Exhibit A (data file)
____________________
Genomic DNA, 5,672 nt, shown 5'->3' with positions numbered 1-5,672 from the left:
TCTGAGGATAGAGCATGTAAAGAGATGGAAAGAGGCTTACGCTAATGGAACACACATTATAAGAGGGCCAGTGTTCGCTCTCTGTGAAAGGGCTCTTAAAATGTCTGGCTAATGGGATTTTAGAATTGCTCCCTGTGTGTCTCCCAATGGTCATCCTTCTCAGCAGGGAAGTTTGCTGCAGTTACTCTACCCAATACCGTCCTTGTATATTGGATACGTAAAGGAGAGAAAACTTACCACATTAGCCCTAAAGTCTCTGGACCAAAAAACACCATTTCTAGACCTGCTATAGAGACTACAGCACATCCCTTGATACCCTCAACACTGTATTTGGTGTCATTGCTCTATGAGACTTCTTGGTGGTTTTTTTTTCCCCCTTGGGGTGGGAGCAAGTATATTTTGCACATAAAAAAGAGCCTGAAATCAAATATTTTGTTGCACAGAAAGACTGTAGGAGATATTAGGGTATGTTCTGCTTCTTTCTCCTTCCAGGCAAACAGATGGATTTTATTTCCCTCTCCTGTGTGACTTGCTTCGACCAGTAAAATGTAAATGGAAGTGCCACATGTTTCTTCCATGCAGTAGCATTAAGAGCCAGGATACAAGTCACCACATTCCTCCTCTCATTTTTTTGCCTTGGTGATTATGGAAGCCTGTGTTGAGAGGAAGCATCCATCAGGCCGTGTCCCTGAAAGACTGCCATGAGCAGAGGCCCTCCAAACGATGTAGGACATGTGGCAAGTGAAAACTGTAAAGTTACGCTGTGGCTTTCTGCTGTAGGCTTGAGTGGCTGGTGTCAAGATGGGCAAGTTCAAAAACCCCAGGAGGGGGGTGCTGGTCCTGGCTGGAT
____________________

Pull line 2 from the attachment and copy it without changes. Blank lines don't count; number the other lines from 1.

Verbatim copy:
TCTGAGGATAGAGCATGTAAAGAGATGGAAAGAGGCTTACGCTAATGGAACACACATTATAAGAGGGCCAGTGTTCGCTCTCTGTGAAAGGGCTCTTAAAATGTCTGGCTAATGGGATTTTAGAATTGCTCCCTGTGTGTCTCCCAATGGTCATCCTTCTCAGCAGGGAAGTTTGCTGCAGTTACTCTACCCAATACCGTCCTTGTATATTGGATACGTAAAGGAGAGAAAACTTACCACATTAGCCCTAAAGTCTCTGGACCAAAAAACACCATTTCTAGACCTGCTATAGAGACTACAGCACATCCCTTGATACCCTCAACACTGTATTTGGTGTCATTGCTCTATGAGACTTCTTGGTGGTTTTTTTTTCCCCCTTGGGGTGGGAGCAAGTATATTTTGCACATAAAAAAGAGCCTGAAATCAAATATTTTGTTGCACAGAAAGACTGTAGGAGATATTAGGGTATGTTCTGCTTCTTTCTCCTTCCAGGCAAACAGATGGATTTTATTTCCCTCTCCTGTGTGACTTGCTTCGACCAGTAAAATGTAAATGGAAGTGCCACATGTTTCTTCCATGCAGTAGCATTAAGAGCCAGGATACAAGTCACCACATTCCTCCTCTCATTTTTTTGCCTTGGTGATTATGGAAGCCTGTGTTGAGAGGAAGCATCCATCAGGCCGTGTCCCTGAAAGACTGCCATGAGCAGAGGCCCTCCAAACGATGTAGGACATGTGGCAAGTGAAAACTGTAAAGTTACGCTGTGGCTTTCTGCTGTAGGCTTGAGTGGCTGGTGTCAAGATGGGCAAGTTCAAAAACCCCAGGAGGGGGGTGCTGGTCCTGGCTGGAT